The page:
Before Mardi Gras day arrived, we had seen five parades, experienced Bourbon Street, and even eaten a bit of king cake. But that wasn’t enough for me and Barry, so with some local tips on where to go and what to do, we threw ourselves headlong into Mardi Gras itself.
At seven am., we were already heading out for Zulu, the traditional black parade. They had much more energy, more spunk, than the rest of the parades. There were fewer “throws,” so the crowd went crazy over silly things like plastic cigars from the “Big Shot” float. The most prized item is a hand-painted coconut, which brings good luck to the recipient. We saw a number of them carefully handed from the floats, never thrown. And the costumes were by far the best, from grass skirts to elaborate feathered headpieces, and everyone in blackface.
Now that it was Mardi Gras day, the costumes were out on the street, not just in the parades. Two men shambled down the street wearing huge piles of Spanish Moss. A girl in a candy-striper’s uniform with bubble-gum pink hair took photos with an expensive camera. The Jefferson City Buzzards, the city’s oldest walking club, meandered along the parade route in elegant costumes, exchanging paper flowers for kisses (I got one of those!). The mayor was even wearing a top hat when he rode by on horseback.
In the black neighborhood where we parked, there were barbecues on every block. Not in the backyards, but in the front yards, right out on the sidewalk. Some had even set up in the grass strip in the middle of the street — tables, smokers, coolers, and all.
Walking into the French Quarter, we ran across some Indian “tribes” on their way to the meeting place. There’s an informal competition to see who can come up with the most elaborate beaded and feathered costume for their “chief.” So the tribes marched along under the freeway, chanting and drumming in street clothes, with one person carrying the headpiece, one carrying the armpieces, one carrying the breastplate, one bearing the standard. The chiefs themselves looked tired just from walking around in the leggings.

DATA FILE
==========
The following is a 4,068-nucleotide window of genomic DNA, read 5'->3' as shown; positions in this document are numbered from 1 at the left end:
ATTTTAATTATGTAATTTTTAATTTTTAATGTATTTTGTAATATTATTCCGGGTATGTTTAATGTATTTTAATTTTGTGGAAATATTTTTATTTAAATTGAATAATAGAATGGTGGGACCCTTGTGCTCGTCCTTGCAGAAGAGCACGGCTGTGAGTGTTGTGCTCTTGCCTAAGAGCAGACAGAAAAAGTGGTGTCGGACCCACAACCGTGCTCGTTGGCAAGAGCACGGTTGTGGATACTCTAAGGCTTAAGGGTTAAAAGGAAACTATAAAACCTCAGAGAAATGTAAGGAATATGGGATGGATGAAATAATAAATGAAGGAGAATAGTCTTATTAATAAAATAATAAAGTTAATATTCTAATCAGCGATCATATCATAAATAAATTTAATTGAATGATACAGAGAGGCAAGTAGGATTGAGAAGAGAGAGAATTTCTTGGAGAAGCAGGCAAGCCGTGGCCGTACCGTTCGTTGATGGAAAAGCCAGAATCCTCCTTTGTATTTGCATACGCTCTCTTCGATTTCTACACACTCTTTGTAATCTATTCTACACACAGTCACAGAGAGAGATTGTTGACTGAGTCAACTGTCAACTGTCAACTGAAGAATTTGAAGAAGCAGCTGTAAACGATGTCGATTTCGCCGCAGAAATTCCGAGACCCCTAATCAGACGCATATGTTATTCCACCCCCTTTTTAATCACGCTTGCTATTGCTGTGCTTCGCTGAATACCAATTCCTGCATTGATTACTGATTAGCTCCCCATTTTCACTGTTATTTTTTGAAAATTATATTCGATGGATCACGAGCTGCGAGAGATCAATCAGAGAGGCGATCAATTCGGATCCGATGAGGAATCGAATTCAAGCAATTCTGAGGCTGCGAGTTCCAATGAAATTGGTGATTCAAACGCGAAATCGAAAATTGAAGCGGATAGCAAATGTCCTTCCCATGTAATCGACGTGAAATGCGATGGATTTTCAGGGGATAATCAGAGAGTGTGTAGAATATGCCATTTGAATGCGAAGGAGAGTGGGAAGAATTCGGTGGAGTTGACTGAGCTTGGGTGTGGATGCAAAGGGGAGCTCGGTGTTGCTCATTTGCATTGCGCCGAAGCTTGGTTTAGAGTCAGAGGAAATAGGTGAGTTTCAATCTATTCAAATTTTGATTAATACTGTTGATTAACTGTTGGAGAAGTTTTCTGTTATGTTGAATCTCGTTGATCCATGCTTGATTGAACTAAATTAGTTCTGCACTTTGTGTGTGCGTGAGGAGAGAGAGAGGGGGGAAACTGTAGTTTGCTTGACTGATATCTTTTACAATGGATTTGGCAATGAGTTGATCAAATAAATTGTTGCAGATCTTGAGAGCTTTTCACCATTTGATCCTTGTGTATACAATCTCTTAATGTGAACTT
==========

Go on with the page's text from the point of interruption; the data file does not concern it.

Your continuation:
The costumes and spontaneous parades in the French Quarter were overwhelming. One parade was led by a woman in a wheelchair named “Queen Colleen.” Another was called the “Krewe of Woo-Hoo.” Another one went by with a brass band playing “When the Saints Come Marching In.” There were outrageous costumes, like men wearing nothing but beads and underwear, or two gay men dressed up in tuxedoes with wedding veils. But there were also courtesans in 17th-century gowns. Everyone wearing a costume encouraged photos, and there were plenty of topless women who wanted their pictures taken, too.
The scene on Bourbon Street was beyond insane. Every 2nd story balcony was packed, and the flashing went on both above and below. Also above and below the waist! Signs read, “Huge Ass Beers to Go” and “Jesus Saves.” Besides the Christians and the police, I think we were the only sober people there.
We wandered down to the riverfront, a bit of peace and quiet next to the French Quarter. A fellow with a trumpet serenaded us; we could barely see him in the thick fog. After a bit of respite, we caught our breath and dove back into the madness. But as afternoon faded into evening, the parades ended, the really good costumes went home, and the scene was dominated by the reek of alcohol and trash and the sight of bare flesh and trampled beads. We didn’t stay for the traditional midnight clearing of the Quarter by police on horseback, but headed back to the boat to have a drink and celebrate our safe return.